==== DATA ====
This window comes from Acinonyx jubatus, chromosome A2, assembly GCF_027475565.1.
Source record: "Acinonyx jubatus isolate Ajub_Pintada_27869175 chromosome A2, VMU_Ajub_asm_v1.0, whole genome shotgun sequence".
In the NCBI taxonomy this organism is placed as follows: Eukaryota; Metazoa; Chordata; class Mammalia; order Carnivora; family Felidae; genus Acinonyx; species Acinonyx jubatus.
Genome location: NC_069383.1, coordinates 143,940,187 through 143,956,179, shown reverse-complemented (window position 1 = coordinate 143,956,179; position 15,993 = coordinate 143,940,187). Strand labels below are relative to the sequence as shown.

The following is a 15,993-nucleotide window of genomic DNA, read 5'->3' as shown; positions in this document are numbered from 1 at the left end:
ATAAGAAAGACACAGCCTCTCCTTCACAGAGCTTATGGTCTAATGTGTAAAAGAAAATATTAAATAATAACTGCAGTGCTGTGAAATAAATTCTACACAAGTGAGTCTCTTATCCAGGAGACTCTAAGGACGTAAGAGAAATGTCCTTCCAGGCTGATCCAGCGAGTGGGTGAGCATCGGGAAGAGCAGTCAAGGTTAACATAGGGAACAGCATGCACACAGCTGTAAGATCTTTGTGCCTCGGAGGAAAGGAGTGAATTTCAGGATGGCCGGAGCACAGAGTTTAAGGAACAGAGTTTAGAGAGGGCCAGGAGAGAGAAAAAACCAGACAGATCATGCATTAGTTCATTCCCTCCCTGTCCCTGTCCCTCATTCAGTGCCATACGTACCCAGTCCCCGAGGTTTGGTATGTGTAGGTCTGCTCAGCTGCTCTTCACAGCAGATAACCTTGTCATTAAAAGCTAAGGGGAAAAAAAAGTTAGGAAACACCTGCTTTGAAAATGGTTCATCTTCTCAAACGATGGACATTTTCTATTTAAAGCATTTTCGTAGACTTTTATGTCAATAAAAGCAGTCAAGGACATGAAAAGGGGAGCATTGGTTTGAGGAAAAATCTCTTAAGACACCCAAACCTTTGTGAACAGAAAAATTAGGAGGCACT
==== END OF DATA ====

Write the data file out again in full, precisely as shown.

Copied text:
This window comes from Acinonyx jubatus, chromosome A2, assembly GCF_027475565.1.
Source record: "Acinonyx jubatus isolate Ajub_Pintada_27869175 chromosome A2, VMU_Ajub_asm_v1.0, whole genome shotgun sequence".
In the NCBI taxonomy this organism is placed as follows: Eukaryota; Metazoa; Chordata; class Mammalia; order Carnivora; family Felidae; genus Acinonyx; species Acinonyx jubatus.
Genome location: NC_069383.1, coordinates 143,940,187 through 143,956,179, shown reverse-complemented (window position 1 = coordinate 143,956,179; position 15,993 = coordinate 143,940,187). Strand labels below are relative to the sequence as shown.

The following is a 15,993-nucleotide window of genomic DNA, read 5'->3' as shown; positions in this document are numbered from 1 at the left end:
ATAAGAAAGACACAGCCTCTCCTTCACAGAGCTTATGGTCTAATGTGTAAAAGAAAATATTAAATAATAACTGCAGTGCTGTGAAATAAATTCTACACAAGTGAGTCTCTTATCCAGGAGACTCTAAGGACGTAAGAGAAATGTCCTTCCAGGCTGATCCAGCGAGTGGGTGAGCATCGGGAAGAGCAGTCAAGGTTAACATAGGGAACAGCATGCACACAGCTGTAAGATCTTTGTGCCTCGGAGGAAAGGAGTGAATTTCAGGATGGCCGGAGCACAGAGTTTAAGGAACAGAGTTTAGAGAGGGCCAGGAGAGAGAAAAAACCAGACAGATCATGCATTAGTTCATTCCCTCCCTGTCCCTGTCCCTCATTCAGTGCCATACGTACCCAGTCCCCGAGGTTTGGTATGTGTAGGTCTGCTCAGCTGCTCTTCACAGCAGATAACCTTGTCATTAAAAGCTAAGGGGAAAAAAAAGTTAGGAAACACCTGCTTTGAAAATGGTTCATCTTCTCAAACGATGGACATTTTCTATTTAAAGCATTTTCGTAGACTTTTATGTCAATAAAAGCAGTCAAGGACATGAAAAGGGGAGCATTGGTTTGAGGAAAAATCTCTTAAGACACCCAAACCTTTGTGAACAGAAAAATTAGGAGGCACT